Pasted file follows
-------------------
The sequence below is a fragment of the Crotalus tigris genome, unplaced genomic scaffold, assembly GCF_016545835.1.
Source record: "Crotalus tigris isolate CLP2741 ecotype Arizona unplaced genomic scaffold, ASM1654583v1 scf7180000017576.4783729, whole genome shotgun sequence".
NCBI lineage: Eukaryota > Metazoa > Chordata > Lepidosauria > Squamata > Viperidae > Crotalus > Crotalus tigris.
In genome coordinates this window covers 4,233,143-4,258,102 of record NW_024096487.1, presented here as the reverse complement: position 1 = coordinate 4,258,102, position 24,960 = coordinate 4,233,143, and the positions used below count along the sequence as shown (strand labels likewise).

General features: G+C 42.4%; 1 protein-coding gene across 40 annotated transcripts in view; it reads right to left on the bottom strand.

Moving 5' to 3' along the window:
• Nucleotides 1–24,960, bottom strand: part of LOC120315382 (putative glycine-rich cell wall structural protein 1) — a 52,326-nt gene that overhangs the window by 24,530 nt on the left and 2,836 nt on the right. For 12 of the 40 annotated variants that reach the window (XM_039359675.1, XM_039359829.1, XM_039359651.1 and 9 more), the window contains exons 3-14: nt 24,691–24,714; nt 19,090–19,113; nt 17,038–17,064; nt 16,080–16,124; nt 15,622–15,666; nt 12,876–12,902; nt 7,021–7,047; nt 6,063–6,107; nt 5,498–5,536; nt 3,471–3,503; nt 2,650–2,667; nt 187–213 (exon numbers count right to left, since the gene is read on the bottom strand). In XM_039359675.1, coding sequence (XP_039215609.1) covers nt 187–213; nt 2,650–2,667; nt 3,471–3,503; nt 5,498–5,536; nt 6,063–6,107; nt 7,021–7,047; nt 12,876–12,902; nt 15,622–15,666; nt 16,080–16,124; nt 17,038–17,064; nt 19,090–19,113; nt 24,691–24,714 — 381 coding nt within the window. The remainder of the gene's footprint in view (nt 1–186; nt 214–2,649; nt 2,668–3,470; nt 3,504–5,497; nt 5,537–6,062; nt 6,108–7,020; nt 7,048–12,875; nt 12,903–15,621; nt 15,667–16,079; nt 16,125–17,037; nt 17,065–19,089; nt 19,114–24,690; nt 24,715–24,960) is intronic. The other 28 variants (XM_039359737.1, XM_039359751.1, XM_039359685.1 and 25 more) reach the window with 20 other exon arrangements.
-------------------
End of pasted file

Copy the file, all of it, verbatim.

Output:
The sequence below is a fragment of the Crotalus tigris genome, unplaced genomic scaffold, assembly GCF_016545835.1.
Source record: "Crotalus tigris isolate CLP2741 ecotype Arizona unplaced genomic scaffold, ASM1654583v1 scf7180000017576.4783729, whole genome shotgun sequence".
NCBI lineage: Eukaryota > Metazoa > Chordata > Lepidosauria > Squamata > Viperidae > Crotalus > Crotalus tigris.
In genome coordinates this window covers 4,233,143-4,258,102 of record NW_024096487.1, presented here as the reverse complement: position 1 = coordinate 4,258,102, position 24,960 = coordinate 4,233,143, and the positions used below count along the sequence as shown (strand labels likewise).

General features: G+C 42.4%; 1 protein-coding gene across 40 annotated transcripts in view; it reads right to left on the bottom strand.

Moving 5' to 3' along the window:
• Nucleotides 1–24,960, bottom strand: part of LOC120315382 (putative glycine-rich cell wall structural protein 1) — a 52,326-nt gene that overhangs the window by 24,530 nt on the left and 2,836 nt on the right. For 12 of the 40 annotated variants that reach the window (XM_039359675.1, XM_039359829.1, XM_039359651.1 and 9 more), the window contains exons 3-14: nt 24,691–24,714; nt 19,090–19,113; nt 17,038–17,064; nt 16,080–16,124; nt 15,622–15,666; nt 12,876–12,902; nt 7,021–7,047; nt 6,063–6,107; nt 5,498–5,536; nt 3,471–3,503; nt 2,650–2,667; nt 187–213 (exon numbers count right to left, since the gene is read on the bottom strand). In XM_039359675.1, coding sequence (XP_039215609.1) covers nt 187–213; nt 2,650–2,667; nt 3,471–3,503; nt 5,498–5,536; nt 6,063–6,107; nt 7,021–7,047; nt 12,876–12,902; nt 15,622–15,666; nt 16,080–16,124; nt 17,038–17,064; nt 19,090–19,113; nt 24,691–24,714 — 381 coding nt within the window. The remainder of the gene's footprint in view (nt 1–186; nt 214–2,649; nt 2,668–3,470; nt 3,504–5,497; nt 5,537–6,062; nt 6,108–7,020; nt 7,048–12,875; nt 12,903–15,621; nt 15,667–16,079; nt 16,125–17,037; nt 17,065–19,089; nt 19,114–24,690; nt 24,715–24,960) is intronic. The other 28 variants (XM_039359737.1, XM_039359751.1, XM_039359685.1 and 25 more) reach the window with 20 other exon arrangements.